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I think of kedging as a way of getting you off a grounding with the help of the tide. *As we did when we ran aground in the Annisquam River headed for Gloucester, Mass. *Put out an anchor in the deep water, in the direction we wanted the boat to go, pull it tight, and wait for the chop and incoming tide to float us back into deep water. *Without the anchor we would have just ridden further up the shoal as the tide returned.

Another kedging effort was used for a fellow who deliberately ran his boat aground into a mangrove shoal during Hurricane Hugo, after he had lost all five (5!) of his anchors. *When the hurricane passed, getting him off required running one anchor midships and to the main halyard in order to heel the boat, with a second anchor run off his stern into deeper water. *He had to reduce his displacement, though, to make it work, since there's no more than 6 inches of tidal range in the Caribbean where he was aground. That meant emptying all his water tanks, offloading some of his fuel (difficult, so not much of that done), and removing as much heavy stuff as he could into his dinghy. *It took a lot of work, including our pulling on a second main halyard with our dinghy to get the boat heeled enough to reduce his draft. *It worked, but it took most of the day and four of us helping the fellow. *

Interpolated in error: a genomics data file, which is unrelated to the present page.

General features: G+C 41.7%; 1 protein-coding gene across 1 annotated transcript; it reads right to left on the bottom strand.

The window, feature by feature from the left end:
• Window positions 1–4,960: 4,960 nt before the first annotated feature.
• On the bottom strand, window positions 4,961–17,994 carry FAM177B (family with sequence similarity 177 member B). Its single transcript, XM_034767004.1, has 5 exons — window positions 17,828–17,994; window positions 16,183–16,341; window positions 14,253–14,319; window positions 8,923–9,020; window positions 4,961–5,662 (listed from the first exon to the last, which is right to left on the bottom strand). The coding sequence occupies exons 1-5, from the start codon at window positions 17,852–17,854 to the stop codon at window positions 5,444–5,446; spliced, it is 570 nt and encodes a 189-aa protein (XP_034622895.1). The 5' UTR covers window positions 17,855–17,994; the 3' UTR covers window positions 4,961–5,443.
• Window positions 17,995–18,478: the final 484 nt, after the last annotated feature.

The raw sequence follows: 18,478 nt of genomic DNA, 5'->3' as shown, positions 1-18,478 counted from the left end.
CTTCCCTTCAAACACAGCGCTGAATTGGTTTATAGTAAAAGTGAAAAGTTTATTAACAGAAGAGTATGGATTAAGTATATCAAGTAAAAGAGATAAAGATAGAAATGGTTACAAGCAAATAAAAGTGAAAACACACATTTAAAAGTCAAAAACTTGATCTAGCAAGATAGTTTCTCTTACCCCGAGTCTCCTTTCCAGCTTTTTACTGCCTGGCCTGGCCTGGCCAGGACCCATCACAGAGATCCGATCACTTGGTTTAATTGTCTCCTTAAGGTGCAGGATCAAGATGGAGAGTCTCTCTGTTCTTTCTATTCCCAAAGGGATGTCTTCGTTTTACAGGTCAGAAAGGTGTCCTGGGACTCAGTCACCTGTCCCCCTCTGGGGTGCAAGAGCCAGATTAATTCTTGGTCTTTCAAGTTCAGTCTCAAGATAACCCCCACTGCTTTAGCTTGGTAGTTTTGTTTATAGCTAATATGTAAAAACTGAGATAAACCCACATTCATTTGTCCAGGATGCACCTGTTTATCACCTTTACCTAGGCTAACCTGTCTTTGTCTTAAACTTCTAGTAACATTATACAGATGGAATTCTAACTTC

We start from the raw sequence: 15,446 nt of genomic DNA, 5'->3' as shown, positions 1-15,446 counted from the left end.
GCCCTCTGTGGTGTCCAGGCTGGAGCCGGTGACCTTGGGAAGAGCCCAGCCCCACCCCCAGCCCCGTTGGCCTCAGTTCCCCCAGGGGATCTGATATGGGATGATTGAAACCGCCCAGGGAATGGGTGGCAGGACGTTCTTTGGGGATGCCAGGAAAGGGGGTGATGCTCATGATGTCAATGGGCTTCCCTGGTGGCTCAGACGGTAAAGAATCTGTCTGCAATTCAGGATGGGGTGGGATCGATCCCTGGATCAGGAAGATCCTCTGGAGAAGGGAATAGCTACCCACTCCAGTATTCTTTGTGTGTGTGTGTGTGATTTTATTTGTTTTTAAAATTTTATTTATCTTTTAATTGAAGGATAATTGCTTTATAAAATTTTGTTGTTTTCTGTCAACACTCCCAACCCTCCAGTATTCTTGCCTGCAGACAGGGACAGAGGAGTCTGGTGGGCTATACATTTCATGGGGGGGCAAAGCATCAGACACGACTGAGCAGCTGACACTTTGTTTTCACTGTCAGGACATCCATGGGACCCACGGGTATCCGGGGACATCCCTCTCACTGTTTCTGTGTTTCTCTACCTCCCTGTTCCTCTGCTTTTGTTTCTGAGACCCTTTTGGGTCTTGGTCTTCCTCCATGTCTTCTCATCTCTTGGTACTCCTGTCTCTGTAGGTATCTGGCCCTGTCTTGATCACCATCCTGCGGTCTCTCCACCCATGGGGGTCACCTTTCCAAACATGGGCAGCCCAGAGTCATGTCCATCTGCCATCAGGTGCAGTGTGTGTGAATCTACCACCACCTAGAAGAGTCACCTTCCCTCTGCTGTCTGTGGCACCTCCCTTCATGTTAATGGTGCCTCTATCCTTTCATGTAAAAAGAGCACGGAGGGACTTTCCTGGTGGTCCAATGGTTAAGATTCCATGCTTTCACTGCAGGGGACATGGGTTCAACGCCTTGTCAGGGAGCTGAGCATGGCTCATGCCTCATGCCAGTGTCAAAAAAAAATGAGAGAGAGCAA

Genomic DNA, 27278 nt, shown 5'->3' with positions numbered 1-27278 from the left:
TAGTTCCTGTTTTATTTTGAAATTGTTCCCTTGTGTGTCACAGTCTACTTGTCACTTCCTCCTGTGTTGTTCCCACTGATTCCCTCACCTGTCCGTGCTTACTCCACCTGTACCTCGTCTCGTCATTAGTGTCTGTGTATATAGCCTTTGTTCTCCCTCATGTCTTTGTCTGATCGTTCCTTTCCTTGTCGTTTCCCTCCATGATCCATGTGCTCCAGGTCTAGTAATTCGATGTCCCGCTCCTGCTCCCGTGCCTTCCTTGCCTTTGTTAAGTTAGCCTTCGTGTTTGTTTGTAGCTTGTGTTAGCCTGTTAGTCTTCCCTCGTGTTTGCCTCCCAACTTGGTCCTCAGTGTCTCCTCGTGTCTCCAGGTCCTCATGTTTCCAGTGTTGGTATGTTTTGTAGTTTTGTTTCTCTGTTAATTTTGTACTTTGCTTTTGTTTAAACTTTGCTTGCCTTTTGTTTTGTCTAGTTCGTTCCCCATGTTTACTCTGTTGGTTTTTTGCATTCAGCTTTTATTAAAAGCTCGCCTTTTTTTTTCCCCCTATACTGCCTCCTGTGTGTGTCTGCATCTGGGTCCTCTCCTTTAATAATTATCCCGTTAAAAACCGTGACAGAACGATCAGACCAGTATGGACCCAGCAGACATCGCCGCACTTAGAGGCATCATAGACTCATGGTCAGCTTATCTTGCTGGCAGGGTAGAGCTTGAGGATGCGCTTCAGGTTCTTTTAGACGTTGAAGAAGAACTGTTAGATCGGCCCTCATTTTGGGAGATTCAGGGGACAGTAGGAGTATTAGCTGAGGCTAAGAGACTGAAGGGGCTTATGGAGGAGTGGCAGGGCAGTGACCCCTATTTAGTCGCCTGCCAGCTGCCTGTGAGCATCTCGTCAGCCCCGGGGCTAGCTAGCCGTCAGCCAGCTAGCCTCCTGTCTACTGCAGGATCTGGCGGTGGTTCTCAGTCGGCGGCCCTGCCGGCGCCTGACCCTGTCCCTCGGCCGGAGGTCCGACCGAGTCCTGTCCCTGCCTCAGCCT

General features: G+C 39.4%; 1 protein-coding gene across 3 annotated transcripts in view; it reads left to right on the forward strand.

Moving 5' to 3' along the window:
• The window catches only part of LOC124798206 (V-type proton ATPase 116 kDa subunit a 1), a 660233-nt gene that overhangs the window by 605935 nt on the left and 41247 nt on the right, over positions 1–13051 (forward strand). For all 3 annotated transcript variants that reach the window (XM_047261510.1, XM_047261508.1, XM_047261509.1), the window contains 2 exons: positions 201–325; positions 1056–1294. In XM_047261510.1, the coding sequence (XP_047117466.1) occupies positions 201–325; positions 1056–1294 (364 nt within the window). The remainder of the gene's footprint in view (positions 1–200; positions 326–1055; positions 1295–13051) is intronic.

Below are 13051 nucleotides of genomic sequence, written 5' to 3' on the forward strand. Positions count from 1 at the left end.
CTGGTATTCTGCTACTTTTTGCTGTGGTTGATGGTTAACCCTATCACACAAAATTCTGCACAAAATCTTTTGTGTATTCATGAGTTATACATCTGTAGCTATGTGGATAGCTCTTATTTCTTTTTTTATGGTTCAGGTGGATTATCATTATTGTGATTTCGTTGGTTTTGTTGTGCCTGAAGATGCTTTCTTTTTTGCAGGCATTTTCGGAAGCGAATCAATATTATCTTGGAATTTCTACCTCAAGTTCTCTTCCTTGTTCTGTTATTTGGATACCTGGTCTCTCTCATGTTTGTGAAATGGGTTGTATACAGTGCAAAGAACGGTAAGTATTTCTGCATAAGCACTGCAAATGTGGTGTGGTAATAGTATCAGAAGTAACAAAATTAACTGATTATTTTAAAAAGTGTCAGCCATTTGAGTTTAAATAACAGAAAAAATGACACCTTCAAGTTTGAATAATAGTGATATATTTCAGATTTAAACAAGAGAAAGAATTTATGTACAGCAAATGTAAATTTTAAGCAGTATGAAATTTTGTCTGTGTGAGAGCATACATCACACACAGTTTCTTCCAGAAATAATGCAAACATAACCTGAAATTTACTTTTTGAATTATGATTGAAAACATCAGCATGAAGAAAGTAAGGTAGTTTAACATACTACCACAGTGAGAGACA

Our grounding wasn't serious, but to both of us it was a bit embarrassing, and after that we were much more careful to watch the tide when venturing into unknown waters. *It's a lot easier to be brave when you're exploring on a rising tide.